Scaling the cluster up is relatively simple for the cluster autoscaler – “when there isn’t as much spare capacity as desired, add nodes”. Scaling down, however, gets complicated: you will likely end up with nodes that are mostly idle, but not empty. Remaining pods need to be migrated to other nodes to create an empty node before terminating that node to shrink the cluster.

The verdict on autoscaling is that it should still work similarly to how it does now, but instead of one autoscaling problem we would be solving two autoscaling problems, and they are both more complicated than the one we have now.

The previous section can be summarized as follows: we would be doing mostly the same things, but in a more complicated way.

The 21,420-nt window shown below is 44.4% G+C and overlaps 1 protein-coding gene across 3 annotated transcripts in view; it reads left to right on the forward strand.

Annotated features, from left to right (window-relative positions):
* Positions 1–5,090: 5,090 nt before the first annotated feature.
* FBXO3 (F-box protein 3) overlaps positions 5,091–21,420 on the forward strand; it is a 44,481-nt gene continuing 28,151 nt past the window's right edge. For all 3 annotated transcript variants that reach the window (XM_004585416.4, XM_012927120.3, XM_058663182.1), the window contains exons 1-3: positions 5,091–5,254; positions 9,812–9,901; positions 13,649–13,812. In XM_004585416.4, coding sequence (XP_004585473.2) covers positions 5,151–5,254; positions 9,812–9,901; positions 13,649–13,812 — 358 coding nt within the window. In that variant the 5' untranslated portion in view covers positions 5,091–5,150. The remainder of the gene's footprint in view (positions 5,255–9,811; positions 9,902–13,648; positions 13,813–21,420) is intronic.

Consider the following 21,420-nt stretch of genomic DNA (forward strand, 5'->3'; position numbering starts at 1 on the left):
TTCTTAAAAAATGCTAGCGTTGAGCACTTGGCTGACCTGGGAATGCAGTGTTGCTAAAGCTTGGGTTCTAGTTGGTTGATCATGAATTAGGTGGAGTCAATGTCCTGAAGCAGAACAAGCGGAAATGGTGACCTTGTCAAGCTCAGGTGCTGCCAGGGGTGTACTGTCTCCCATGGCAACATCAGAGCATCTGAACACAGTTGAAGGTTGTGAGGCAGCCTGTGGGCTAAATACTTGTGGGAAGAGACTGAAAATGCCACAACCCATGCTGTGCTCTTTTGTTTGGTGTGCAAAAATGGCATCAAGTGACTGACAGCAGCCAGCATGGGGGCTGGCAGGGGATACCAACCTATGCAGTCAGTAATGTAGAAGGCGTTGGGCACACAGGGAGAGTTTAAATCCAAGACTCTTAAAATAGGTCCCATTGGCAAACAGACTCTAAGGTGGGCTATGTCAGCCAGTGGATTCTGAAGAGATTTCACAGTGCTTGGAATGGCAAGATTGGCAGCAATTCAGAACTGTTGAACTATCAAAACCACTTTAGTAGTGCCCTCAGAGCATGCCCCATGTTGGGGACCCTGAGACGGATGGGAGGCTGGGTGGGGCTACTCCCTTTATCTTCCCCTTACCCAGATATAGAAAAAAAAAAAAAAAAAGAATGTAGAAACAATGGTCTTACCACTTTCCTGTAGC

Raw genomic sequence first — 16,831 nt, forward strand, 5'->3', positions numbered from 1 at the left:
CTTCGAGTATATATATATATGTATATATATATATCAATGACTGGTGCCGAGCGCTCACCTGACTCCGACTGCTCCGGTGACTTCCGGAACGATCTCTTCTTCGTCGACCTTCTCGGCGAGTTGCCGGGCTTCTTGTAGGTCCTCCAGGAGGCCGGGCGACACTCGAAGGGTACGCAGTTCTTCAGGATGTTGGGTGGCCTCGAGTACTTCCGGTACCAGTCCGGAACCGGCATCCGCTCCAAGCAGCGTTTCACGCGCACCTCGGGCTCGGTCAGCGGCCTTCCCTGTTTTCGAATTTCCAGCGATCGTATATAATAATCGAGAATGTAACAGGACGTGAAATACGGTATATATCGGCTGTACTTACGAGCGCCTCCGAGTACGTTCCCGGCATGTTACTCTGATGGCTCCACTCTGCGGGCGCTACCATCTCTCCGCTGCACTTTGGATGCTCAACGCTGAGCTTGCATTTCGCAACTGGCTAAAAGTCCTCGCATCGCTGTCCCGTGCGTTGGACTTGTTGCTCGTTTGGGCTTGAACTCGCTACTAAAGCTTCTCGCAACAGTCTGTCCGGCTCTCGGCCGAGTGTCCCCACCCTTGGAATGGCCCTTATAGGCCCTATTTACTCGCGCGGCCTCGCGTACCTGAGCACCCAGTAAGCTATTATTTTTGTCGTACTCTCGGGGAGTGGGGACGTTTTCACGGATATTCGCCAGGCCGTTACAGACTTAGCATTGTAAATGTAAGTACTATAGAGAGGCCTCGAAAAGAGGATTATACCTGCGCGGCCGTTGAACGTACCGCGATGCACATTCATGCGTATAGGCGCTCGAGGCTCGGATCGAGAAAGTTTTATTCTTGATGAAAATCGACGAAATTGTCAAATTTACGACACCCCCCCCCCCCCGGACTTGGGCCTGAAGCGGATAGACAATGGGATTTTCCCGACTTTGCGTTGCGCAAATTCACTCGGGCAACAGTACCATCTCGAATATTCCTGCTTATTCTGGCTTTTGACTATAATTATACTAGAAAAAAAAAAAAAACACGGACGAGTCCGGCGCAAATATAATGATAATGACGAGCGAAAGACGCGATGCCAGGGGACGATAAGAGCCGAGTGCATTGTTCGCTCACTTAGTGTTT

Complexity. Oh, the complexity. To move to Kubernetes, an organization needs a full engineering team just to keep the Kubernetes clusters running, and that’s assuming a managed Kubernetes service and that they can rely on additional infrastructure engineers to maintain other supporting services on top of, well, the organization’s actual product or service.

And from another Ably article on cloud scalability and cost:

From the cloud provider’s point of view, they have the problem that when you’re not renting the machine, and even when nobody is renting the machine, it’s still there and they’re still incurring most of the cost of the machine existing. They need to adjust their pricing accordingly, so while the headline might be “You only pay for what you use”, the subtext is: “…at a rate that also pays for everything you’re not using, because we’re a business.”